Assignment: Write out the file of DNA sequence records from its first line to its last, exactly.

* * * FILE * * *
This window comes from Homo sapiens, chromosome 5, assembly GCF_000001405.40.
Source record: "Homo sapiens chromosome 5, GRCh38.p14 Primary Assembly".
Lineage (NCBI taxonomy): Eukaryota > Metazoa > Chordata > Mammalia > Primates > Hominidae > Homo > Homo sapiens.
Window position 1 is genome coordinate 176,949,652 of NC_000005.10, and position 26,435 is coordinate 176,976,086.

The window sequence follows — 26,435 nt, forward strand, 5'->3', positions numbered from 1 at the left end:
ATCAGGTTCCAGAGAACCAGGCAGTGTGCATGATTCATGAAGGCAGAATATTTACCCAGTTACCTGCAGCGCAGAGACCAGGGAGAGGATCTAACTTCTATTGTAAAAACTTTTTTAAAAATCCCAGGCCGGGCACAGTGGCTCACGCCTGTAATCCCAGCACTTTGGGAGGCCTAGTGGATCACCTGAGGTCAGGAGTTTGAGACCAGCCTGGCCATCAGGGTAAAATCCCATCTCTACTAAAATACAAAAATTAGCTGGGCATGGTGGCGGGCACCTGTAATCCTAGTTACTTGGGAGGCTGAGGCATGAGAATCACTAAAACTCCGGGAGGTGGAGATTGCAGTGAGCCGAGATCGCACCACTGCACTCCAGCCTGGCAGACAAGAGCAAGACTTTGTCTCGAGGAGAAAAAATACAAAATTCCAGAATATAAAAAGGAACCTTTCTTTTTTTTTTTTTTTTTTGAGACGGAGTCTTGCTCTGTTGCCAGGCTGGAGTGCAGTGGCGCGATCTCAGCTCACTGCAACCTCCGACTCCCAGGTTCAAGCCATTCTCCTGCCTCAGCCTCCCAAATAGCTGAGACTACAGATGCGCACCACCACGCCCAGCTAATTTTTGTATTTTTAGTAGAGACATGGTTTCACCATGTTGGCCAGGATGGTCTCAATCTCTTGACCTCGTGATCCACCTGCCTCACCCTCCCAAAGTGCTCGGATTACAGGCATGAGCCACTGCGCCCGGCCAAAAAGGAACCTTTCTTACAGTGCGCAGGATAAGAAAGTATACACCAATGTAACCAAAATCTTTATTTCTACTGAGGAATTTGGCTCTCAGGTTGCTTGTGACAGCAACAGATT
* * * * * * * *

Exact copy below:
This window comes from Homo sapiens, chromosome 5, assembly GCF_000001405.40.
Source record: "Homo sapiens chromosome 5, GRCh38.p14 Primary Assembly".
Lineage (NCBI taxonomy): Eukaryota > Metazoa > Chordata > Mammalia > Primates > Hominidae > Homo > Homo sapiens.
Window position 1 is genome coordinate 176,949,652 of NC_000005.10, and position 26,435 is coordinate 176,976,086.

The window sequence follows — 26,435 nt, forward strand, 5'->3', positions numbered from 1 at the left end:
ATCAGGTTCCAGAGAACCAGGCAGTGTGCATGATTCATGAAGGCAGAATATTTACCCAGTTACCTGCAGCGCAGAGACCAGGGAGAGGATCTAACTTCTATTGTAAAAACTTTTTTAAAAATCCCAGGCCGGGCACAGTGGCTCACGCCTGTAATCCCAGCACTTTGGGAGGCCTAGTGGATCACCTGAGGTCAGGAGTTTGAGACCAGCCTGGCCATCAGGGTAAAATCCCATCTCTACTAAAATACAAAAATTAGCTGGGCATGGTGGCGGGCACCTGTAATCCTAGTTACTTGGGAGGCTGAGGCATGAGAATCACTAAAACTCCGGGAGGTGGAGATTGCAGTGAGCCGAGATCGCACCACTGCACTCCAGCCTGGCAGACAAGAGCAAGACTTTGTCTCGAGGAGAAAAAATACAAAATTCCAGAATATAAAAAGGAACCTTTCTTTTTTTTTTTTTTTTTTGAGACGGAGTCTTGCTCTGTTGCCAGGCTGGAGTGCAGTGGCGCGATCTCAGCTCACTGCAACCTCCGACTCCCAGGTTCAAGCCATTCTCCTGCCTCAGCCTCCCAAATAGCTGAGACTACAGATGCGCACCACCACGCCCAGCTAATTTTTGTATTTTTAGTAGAGACATGGTTTCACCATGTTGGCCAGGATGGTCTCAATCTCTTGACCTCGTGATCCACCTGCCTCACCCTCCCAAAGTGCTCGGATTACAGGCATGAGCCACTGCGCCCGGCCAAAAAGGAACCTTTCTTACAGTGCGCAGGATAAGAAAGTATACACCAATGTAACCAAAATCTTTATTTCTACTGAGGAATTTGGCTCTCAGGTTGCTTGTGACAGCAACAGATT